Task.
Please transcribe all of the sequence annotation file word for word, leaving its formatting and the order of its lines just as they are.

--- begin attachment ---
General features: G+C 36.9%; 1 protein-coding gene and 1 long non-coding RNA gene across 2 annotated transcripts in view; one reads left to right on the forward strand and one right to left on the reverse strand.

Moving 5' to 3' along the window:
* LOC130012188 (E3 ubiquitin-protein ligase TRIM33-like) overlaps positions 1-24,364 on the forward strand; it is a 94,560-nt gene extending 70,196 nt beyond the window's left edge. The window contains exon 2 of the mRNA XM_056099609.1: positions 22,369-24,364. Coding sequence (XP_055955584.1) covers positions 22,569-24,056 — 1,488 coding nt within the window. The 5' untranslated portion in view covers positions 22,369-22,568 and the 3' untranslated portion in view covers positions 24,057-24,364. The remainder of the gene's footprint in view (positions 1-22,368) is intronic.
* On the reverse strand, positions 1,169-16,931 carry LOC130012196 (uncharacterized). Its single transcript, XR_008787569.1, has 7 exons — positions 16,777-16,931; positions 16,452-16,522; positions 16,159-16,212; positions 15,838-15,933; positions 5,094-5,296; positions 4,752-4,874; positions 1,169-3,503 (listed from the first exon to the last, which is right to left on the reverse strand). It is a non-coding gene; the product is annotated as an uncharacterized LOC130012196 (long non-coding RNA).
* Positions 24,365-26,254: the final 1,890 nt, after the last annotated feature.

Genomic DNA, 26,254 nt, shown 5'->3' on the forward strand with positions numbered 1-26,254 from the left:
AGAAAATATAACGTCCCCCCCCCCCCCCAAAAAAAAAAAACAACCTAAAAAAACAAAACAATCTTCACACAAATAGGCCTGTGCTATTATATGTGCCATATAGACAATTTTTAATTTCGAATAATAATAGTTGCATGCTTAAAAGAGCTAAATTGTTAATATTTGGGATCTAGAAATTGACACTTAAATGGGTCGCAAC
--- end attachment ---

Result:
General features: G+C 36.9%; 1 protein-coding gene and 1 long non-coding RNA gene across 2 annotated transcripts in view; one reads left to right on the forward strand and one right to left on the reverse strand.

Moving 5' to 3' along the window:
* LOC130012188 (E3 ubiquitin-protein ligase TRIM33-like) overlaps positions 1-24,364 on the forward strand; it is a 94,560-nt gene extending 70,196 nt beyond the window's left edge. The window contains exon 2 of the mRNA XM_056099609.1: positions 22,369-24,364. Coding sequence (XP_055955584.1) covers positions 22,569-24,056 — 1,488 coding nt within the window. The 5' untranslated portion in view covers positions 22,369-22,568 and the 3' untranslated portion in view covers positions 24,057-24,364. The remainder of the gene's footprint in view (positions 1-22,368) is intronic.
* On the reverse strand, positions 1,169-16,931 carry LOC130012196 (uncharacterized). Its single transcript, XR_008787569.1, has 7 exons — positions 16,777-16,931; positions 16,452-16,522; positions 16,159-16,212; positions 15,838-15,933; positions 5,094-5,296; positions 4,752-4,874; positions 1,169-3,503 (listed from the first exon to the last, which is right to left on the reverse strand). It is a non-coding gene; the product is annotated as an uncharacterized LOC130012196 (long non-coding RNA).
* Positions 24,365-26,254: the final 1,890 nt, after the last annotated feature.

Genomic DNA, 26,254 nt, shown 5'->3' on the forward strand with positions numbered 1-26,254 from the left:
AGAAAATATAACGTCCCCCCCCCCCCCCAAAAAAAAAAAACAACCTAAAAAAACAAAACAATCTTCACACAAATAGGCCTGTGCTATTATATGTGCCATATAGACAATTTTTAATTTCGAATAATAATAGTTGCATGCTTAAAAGAGCTAAATTGTTAATATTTGGGATCTAGAAATTGACACTTAAATGGGTCGCAAC